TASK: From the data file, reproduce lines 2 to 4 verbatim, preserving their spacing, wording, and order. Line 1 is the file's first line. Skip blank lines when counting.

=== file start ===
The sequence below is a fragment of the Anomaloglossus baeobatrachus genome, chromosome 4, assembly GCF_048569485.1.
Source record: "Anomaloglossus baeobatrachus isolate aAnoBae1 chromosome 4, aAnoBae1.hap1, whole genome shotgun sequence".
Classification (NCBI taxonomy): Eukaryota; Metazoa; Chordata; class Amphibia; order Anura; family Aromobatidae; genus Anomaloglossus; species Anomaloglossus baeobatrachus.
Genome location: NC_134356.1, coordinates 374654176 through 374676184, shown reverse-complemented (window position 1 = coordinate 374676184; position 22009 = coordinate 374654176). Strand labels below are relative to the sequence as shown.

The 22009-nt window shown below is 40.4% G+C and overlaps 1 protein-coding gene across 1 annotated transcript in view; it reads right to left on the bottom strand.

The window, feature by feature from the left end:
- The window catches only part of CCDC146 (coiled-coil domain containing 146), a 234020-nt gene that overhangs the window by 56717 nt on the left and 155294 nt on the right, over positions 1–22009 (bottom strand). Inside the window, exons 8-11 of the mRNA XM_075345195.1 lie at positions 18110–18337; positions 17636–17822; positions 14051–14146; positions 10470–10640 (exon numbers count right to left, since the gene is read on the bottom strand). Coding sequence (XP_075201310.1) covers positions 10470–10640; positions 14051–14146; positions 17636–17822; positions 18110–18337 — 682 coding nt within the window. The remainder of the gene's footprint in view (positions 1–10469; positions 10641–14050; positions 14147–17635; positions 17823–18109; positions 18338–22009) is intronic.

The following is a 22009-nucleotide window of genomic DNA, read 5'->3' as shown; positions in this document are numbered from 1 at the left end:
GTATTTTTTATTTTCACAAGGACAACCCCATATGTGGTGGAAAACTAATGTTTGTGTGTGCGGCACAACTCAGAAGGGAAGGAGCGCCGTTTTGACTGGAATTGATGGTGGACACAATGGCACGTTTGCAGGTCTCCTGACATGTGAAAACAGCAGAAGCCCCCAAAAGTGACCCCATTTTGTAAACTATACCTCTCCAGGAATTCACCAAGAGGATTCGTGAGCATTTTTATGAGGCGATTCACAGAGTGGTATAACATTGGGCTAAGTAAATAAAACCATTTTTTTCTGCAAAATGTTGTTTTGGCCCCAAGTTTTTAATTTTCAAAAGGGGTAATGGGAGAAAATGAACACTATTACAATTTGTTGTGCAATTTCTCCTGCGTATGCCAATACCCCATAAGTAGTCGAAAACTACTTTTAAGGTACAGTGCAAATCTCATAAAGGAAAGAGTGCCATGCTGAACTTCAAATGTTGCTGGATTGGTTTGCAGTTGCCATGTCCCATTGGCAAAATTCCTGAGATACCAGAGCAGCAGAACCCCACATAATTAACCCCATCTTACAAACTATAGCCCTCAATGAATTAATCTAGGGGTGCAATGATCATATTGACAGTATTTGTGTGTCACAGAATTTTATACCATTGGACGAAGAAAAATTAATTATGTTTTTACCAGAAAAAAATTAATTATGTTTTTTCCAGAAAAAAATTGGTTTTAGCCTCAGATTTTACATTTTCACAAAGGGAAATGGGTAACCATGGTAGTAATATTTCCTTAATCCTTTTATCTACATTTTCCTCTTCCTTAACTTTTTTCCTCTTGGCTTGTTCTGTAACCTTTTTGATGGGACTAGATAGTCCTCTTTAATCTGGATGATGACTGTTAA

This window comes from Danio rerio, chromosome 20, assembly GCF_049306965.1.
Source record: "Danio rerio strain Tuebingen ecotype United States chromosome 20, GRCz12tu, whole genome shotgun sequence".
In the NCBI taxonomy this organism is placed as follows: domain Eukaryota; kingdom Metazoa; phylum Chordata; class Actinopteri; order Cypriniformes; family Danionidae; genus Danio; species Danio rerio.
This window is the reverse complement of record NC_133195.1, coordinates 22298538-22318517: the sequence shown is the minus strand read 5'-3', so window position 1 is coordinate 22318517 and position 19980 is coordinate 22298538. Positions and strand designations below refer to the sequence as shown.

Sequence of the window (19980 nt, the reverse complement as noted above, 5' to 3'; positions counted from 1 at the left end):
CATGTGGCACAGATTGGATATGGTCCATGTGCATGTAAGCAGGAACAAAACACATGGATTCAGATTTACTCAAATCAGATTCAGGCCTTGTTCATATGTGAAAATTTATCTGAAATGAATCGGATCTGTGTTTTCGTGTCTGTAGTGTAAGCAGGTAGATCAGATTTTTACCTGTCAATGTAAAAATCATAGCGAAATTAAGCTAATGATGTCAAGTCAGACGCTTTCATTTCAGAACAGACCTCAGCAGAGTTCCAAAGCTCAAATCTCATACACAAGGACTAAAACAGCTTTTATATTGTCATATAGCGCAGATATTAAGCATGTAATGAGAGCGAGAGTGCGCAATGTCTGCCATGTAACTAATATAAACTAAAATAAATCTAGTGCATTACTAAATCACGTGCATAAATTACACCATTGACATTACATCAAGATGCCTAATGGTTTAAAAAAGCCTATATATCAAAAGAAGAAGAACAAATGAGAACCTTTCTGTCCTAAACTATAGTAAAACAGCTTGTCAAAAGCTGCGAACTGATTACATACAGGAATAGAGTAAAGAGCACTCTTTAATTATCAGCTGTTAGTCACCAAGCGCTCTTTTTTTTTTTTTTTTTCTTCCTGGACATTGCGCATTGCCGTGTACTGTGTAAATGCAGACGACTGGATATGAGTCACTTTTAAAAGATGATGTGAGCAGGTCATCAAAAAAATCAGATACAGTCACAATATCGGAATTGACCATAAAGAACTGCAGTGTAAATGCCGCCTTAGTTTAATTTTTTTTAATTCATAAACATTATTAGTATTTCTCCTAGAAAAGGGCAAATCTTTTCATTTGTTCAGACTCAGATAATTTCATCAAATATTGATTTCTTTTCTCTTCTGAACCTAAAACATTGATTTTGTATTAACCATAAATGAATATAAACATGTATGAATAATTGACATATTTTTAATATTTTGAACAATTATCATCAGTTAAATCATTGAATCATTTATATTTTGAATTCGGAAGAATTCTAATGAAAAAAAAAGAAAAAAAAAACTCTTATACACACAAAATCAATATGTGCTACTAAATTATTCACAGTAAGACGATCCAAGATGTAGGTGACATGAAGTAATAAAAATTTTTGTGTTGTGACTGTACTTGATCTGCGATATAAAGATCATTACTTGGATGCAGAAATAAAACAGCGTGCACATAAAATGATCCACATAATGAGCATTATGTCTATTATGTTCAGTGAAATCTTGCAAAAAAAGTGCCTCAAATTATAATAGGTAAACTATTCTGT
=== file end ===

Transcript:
Source record: "Anomaloglossus baeobatrachus isolate aAnoBae1 chromosome 4, aAnoBae1.hap1, whole genome shotgun sequence".
Classification (NCBI taxonomy): Eukaryota; Metazoa; Chordata; class Amphibia; order Anura; family Aromobatidae; genus Anomaloglossus; species Anomaloglossus baeobatrachus.
Genome location: NC_134356.1, coordinates 374654176 through 374676184, shown reverse-complemented (window position 1 = coordinate 374676184; position 22009 = coordinate 374654176). Strand labels below are relative to the sequence as shown.